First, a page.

I also enjoyed the interaction with colleagues, in art and in other disciplines. I belonged to two groups that met once a month for dinner, a talk and conversation, and I was privileged with exceptionally intelligent people to discuss their research in fields as diverse as medicine, engineering and nuclear science. It opened my mind to many new possibilities in art and kept me constantly challenged.

How are you continuing to work in the printmaking field?

You know, I truly feel that if I could not work, I could not breath. I have a studio in my home equipped with a large Brand press and everything I need to make prints, paintings and black and white photographs. I also was fortunate enough to retire from the University of Florida as a Professor Emeritus. That means I have access to their Internet structure and research facilities. I also have a wonderful colleague and friend in my successor, Robert Mueller, who last year invited me to participate in a collaborative project to create prints for the university’s visiting artist program. I feel like I have a lifetime of knowledge and experience to share, and I am still very competitive. The past is past – what is important is today and tomorrow!

Your work is on display throughout the country, including the Library of Congress, and has been exhibited in Europe. What are some of your proudest accomplishments and favorite projects and why?

Among my proudest accomplishments I would have to list:

Earning the rank of Distinguished Service Professor at the University of Florida (there have only been about 50 others who have held that rank in an exceptional faculty of 1200).
My work with the Southern Graphics Council (serving as President and publisher of the newsletter “Graphic Impressions” for 5 years) and the American Print Alliance.
Winning the Joseph Pennell Award at an annual exhibition of American prints at the Library of Congress, Washington, DC for my print, “Cecilia: The Artist’s Mother as a Young Woman.”
The retrospective collection of my prints, proofs, studies and notebooks held by the Samuel P. Harn Museum of Art, University of Florida (about 270 pieces).

You’ve won many awards for your work, and you’ve been recognized as one of the five most influential printmaker-educators responsible for the growth of printmaking in the southeastern United States. How important is this kind of recognition to you, personally, and to your career?

I can’t deny that the recognition has been encouraging. I came to Florida with a fresh MFA from the University of Illinois at an opportune time. I just happen to be there and ready when the time was right, so I can’t take a lot of credit for that. Southern colleges and universities were hiring young graduates from Northern universities at the time, and in printmaking, especially, from the Midwest “Big Ten,” and I was one of them. I loved art and printmaking and I loved teaching, which I always considered simply as sharing my ideas, thoughts and experiences with others. There is nothing quite as exciting as seeing the eyes light up in a student when they first fully grasp a concept or emotional feeling. The only thing comparable is when they bring their understanding to fruition. It’s the same as bringing a work of art from your innermost being to the light of day.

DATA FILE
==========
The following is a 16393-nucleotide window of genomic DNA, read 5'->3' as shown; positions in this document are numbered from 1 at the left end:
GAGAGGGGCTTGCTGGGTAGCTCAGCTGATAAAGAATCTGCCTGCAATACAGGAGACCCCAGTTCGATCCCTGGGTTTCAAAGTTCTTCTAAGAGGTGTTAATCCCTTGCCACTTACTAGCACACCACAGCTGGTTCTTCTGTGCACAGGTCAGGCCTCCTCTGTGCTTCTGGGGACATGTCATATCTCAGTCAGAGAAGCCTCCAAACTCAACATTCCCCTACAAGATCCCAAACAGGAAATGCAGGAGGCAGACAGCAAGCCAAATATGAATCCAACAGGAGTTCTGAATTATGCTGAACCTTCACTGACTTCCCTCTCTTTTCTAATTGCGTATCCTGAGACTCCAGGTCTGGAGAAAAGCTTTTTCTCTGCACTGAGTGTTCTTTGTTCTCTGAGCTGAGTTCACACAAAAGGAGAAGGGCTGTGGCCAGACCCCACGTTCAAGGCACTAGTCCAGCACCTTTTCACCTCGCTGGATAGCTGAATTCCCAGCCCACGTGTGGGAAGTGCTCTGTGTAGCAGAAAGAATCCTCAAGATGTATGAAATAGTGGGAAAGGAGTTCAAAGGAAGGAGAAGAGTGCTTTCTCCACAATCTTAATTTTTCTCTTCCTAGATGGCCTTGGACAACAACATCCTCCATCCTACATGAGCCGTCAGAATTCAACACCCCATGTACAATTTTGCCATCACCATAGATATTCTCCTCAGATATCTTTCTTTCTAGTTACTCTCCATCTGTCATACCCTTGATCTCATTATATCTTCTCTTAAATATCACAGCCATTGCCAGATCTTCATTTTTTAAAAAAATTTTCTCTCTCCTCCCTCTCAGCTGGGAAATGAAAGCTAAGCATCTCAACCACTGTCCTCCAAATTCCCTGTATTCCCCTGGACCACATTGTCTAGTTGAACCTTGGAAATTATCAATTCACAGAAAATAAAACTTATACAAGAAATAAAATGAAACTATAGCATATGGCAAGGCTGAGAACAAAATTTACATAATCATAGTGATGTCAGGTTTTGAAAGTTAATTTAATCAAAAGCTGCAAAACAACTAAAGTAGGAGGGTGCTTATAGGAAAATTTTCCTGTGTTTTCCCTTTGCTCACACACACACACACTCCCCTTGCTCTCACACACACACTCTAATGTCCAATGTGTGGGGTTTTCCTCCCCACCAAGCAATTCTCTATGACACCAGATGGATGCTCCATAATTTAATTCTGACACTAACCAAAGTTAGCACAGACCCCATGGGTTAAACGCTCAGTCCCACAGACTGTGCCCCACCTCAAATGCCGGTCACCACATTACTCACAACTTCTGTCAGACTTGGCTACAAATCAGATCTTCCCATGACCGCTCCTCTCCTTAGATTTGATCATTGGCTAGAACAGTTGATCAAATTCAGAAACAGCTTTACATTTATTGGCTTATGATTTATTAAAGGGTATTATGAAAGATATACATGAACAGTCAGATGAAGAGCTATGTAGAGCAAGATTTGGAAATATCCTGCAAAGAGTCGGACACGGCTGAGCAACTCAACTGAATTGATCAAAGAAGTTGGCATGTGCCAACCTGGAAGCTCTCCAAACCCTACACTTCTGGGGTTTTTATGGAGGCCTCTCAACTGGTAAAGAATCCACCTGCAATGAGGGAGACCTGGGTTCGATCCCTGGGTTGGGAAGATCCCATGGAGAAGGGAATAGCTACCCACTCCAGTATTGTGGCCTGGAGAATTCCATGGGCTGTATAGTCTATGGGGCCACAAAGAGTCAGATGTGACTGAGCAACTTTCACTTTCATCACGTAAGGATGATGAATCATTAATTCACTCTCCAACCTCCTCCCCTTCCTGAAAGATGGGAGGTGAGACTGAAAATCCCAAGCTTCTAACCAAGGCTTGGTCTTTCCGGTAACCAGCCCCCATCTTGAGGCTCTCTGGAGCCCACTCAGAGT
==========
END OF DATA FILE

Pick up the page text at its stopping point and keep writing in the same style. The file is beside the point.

How did your work first come to the attention of museum curators and gallery dealers?

From the time I was a senior at the University of Illinois, I have sent my work to national and international competitive print shows. These shows are juried by some of the best and most diverse curators and print artists in the country. While there is usually an entry fee (and some artists object to that), it offers the opportunity to be seen. While in school, we usually sent as a group. There were many of these shows in the 50s and early 60s, and the entry fees were very low. Most of the shows offered ”purchase awards” rather than prizes which, if you won one, it put your work into an important collection and usually resulted in a reproduction in the exhibition catalog. I was fortunate enough to win a number of purchase awards. The resulting exposure resulted in invitations from university galleries and museums to participate in group shows with a number of prints, and eventually I began to hear from gallery dealers interested in handling my work. The process will never make you rich overnight, but it does get you exposure – and for an introspective person, like me, it worked.